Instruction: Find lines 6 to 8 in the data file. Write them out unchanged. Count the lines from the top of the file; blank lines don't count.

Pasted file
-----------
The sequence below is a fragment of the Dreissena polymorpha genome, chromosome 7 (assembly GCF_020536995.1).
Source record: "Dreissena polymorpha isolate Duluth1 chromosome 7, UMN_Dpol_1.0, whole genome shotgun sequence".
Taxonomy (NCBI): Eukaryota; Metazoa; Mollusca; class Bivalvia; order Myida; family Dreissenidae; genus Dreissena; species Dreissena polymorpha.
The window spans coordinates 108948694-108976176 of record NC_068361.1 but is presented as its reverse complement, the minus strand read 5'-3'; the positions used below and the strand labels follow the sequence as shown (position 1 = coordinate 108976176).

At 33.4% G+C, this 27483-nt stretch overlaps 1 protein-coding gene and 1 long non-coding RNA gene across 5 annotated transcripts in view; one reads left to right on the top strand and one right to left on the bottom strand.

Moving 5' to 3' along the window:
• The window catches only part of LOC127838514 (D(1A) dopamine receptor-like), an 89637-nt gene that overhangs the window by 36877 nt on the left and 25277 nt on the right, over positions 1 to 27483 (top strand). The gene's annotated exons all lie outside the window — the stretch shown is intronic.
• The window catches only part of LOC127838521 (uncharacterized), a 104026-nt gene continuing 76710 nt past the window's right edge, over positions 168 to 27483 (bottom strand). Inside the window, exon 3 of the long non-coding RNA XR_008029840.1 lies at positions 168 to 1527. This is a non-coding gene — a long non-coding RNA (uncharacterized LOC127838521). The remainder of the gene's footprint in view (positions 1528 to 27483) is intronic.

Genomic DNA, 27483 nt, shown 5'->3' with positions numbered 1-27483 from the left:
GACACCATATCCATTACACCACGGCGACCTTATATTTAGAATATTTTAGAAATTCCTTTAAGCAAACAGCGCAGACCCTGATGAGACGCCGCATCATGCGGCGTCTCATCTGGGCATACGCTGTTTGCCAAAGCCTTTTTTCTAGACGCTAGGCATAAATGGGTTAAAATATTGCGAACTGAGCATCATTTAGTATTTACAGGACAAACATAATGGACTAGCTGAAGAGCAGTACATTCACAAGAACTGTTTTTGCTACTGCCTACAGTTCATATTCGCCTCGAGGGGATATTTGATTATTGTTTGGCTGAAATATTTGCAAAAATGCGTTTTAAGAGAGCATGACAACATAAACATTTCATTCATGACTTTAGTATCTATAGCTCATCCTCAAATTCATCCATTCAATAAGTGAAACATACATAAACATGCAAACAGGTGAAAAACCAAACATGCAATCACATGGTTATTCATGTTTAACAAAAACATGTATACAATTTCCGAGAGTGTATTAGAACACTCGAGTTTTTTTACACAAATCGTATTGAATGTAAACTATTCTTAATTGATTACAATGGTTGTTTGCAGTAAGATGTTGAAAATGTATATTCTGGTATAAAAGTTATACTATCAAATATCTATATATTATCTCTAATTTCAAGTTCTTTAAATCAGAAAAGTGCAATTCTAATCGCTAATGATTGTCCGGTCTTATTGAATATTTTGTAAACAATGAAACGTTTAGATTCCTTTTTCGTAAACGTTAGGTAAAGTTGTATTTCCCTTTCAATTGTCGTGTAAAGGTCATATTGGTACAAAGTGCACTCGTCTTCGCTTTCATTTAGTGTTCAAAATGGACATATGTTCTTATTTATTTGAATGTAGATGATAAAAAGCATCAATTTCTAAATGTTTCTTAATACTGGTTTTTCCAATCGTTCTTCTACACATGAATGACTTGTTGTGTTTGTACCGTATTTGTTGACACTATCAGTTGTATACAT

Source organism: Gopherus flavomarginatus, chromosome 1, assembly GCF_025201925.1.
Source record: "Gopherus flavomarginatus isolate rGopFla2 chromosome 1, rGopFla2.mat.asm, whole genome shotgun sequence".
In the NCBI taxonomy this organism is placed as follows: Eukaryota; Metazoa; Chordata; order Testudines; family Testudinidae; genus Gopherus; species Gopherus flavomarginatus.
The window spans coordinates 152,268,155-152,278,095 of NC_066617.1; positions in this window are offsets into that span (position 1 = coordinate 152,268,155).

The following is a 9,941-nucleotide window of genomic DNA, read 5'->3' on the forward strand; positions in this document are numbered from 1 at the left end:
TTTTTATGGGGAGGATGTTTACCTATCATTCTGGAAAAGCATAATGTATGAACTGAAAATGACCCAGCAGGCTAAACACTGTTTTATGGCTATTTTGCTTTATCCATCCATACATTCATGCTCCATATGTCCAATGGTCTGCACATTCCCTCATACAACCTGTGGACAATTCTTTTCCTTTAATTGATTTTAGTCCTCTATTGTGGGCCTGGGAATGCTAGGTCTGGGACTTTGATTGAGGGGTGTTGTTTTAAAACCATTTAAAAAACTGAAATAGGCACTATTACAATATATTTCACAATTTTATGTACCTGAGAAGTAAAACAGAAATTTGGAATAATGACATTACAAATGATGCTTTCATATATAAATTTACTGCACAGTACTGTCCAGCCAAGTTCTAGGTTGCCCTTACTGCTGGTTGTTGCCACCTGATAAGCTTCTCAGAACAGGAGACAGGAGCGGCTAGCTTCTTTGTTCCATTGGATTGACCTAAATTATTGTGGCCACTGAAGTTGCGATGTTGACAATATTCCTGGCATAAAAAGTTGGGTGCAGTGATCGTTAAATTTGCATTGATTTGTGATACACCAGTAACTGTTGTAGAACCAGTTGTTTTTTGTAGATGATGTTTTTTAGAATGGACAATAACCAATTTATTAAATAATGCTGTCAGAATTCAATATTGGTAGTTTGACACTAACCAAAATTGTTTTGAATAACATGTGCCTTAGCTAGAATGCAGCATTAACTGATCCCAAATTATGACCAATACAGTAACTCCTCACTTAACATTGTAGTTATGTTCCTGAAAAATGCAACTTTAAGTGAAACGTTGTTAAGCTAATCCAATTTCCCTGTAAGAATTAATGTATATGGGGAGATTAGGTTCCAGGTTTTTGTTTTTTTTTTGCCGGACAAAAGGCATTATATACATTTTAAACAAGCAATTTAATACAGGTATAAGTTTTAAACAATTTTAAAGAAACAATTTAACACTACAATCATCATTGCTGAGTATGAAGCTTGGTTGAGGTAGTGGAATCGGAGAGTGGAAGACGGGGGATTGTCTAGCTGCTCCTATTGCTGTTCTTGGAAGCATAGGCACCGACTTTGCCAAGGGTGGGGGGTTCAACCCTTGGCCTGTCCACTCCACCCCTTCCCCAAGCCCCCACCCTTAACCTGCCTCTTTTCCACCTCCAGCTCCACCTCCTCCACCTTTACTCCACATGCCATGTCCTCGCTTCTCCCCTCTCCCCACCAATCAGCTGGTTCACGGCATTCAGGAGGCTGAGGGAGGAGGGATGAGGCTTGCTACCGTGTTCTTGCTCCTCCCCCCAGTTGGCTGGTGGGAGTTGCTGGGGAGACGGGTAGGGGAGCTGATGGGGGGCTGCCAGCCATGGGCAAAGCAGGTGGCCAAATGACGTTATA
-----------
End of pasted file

Moving 5' to 3' along the window:
• The window catches only part of LOC127838514 (D(1A) dopamine receptor-like), an 89637-nt gene that overhangs the window by 36877 nt on the left and 25277 nt on the right, over positions 1 to 27483 (top strand). The gene's annotated exons all lie outside the window — the stretch shown is intronic.
• The window catches only part of LOC127838521 (uncharacterized), a 104026-nt gene continuing 76710 nt past the window's right edge, over positions 168 to 27483 (bottom strand). Inside the window, exon 3 of the long non-coding RNA XR_008029840.1 lies at positions 168 to 1527. This is a non-coding gene — a long non-coding RNA (uncharacterized LOC127838521). The remainder of the gene's footprint in view (positions 1528 to 27483) is intronic.